Filmed in Tasmania and starring Sam Clafin of The Hunger Games, The Nightingale is a rape-revenge story centred on a young Irish convict woman Claire, played by Italian actress Aisling Franciosi, pictured, who chases a British officer and his band of cronies through the rugged bush with the help of an indigenous guide.
The independent film directed by Jennifer Kent, was screened as part of the Sydney Film Festival last night to a sold-out audience of more than 1,000 people at the Ritz cinema.
According to ABC News, one woman walked out of the film early on, and was heard to shout: "I'm not watching this".
IndieWire shared the news that Kent brought the film to the Sydney Film Festival and numerous audience members walked out of the premiere because of the film's multiple brutal rape scenes in its first 30 minutes. "I completely understand that, and I would protect people's right to make that decision", Kent said. Apparently, in another scene, Claire's husband and infant daughter are forced to watch her be the victim of a sexual assault.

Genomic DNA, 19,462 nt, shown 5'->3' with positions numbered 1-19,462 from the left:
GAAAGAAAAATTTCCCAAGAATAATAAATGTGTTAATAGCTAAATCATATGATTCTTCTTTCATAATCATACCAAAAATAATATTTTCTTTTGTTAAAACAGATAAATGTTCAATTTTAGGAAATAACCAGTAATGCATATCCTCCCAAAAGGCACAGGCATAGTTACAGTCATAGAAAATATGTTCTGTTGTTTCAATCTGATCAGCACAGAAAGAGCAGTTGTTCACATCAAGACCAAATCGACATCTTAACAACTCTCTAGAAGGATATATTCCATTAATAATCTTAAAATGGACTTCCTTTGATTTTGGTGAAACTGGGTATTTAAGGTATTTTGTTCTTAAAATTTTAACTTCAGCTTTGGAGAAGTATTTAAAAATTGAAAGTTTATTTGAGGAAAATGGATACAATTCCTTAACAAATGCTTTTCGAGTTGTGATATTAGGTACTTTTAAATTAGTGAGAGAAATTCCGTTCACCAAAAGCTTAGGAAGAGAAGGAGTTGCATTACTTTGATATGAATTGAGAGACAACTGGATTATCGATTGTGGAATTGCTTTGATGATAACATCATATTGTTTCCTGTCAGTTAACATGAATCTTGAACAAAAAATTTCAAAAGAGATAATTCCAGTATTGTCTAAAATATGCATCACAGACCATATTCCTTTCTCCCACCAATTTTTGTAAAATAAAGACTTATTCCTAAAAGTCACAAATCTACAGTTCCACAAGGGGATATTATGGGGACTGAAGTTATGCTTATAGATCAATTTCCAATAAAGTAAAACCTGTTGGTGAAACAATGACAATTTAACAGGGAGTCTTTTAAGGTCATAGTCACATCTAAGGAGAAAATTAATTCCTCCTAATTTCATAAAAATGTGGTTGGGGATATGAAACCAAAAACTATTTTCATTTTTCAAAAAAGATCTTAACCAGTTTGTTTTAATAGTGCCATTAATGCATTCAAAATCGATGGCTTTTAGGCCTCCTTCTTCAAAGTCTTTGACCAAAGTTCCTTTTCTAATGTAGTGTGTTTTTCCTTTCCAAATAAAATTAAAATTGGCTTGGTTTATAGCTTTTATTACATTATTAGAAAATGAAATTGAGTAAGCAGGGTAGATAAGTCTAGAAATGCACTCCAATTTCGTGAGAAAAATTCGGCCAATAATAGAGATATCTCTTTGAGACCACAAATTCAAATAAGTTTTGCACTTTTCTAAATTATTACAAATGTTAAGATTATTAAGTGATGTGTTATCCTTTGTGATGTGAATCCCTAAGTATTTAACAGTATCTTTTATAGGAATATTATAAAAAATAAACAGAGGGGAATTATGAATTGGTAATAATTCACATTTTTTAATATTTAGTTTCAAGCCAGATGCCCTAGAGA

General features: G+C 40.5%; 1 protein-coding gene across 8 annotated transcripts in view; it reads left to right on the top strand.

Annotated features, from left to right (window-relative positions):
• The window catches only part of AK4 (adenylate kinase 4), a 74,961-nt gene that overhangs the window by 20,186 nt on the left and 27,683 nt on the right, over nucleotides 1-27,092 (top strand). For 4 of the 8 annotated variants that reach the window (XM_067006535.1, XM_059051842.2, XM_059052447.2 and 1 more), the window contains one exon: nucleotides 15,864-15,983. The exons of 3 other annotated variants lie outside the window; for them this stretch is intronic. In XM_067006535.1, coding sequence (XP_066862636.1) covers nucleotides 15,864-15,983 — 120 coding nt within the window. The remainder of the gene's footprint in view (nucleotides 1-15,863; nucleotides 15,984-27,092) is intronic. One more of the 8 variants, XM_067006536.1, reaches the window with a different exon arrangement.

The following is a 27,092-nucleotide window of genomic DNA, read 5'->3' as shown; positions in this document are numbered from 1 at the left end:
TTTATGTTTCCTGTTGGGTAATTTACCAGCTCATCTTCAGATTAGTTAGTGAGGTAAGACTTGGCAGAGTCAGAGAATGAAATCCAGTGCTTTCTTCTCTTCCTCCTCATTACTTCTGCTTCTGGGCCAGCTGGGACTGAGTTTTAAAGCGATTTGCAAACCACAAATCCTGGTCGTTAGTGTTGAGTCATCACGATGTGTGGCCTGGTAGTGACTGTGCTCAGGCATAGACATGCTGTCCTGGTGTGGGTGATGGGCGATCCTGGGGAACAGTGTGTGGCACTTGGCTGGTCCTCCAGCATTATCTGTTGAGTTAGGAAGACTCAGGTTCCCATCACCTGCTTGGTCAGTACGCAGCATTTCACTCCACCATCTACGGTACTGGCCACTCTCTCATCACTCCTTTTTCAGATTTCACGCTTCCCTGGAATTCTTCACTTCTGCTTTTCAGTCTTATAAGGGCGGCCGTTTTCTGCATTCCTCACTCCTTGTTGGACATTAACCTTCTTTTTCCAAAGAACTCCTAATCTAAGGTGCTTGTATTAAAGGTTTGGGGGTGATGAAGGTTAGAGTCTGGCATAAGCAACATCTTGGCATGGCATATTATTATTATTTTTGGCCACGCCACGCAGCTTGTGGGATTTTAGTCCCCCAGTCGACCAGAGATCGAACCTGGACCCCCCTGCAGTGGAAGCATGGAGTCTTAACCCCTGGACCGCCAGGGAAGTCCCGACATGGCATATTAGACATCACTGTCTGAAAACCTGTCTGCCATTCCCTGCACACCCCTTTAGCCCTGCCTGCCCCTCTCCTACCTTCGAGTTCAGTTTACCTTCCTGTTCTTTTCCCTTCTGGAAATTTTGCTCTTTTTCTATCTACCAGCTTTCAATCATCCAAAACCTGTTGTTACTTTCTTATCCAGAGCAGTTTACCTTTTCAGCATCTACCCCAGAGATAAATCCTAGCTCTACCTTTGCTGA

"It is a cauldron of blood, murders, and rapes so unflinching in vividness and brutality as to make it impossible to go through its 136 minutes without ever turning away from the screen, let alone to come out of it untouched", Leonardo Goi wrote of the film past year when it debuted at the Venice Film Festival.
She added that she ensured that her cast was able to cope with the psychological toll of filming such intense scenes.
"I will forever be fiercely proud of Jennifer Kent and of this film", she tweeted yesterday.
"Whilst The Nightingale contains historically accurate depictions of colonial violence and racism towards our Indigenous people, the film is not "about" violence", she said.
I'm not sure if any movie can justify two graphic rape scenes in one movie, even if it is meant to be historical accuracy. It's about the need for love, compassion and kindness in dark times.
Kent said the filmmakers had received "more than a few" positive messages from survivors of sexual violence. I do not believe this would be happening if the film was at all gratuitous or exploitative. Kent has stated that she made this movie " in collaboration with Tasmanian Aboriginal elders, and they feel it's an honest and necessary depiction of their history and a story that needs to be told", so I'm hoping that we will be hearing reviews from people in those communities especially.
As the film unfolds, the main protagonist is raped over and over again by various attackers.
"The Nightingale" is set to be released in Australian cinemas August 29th.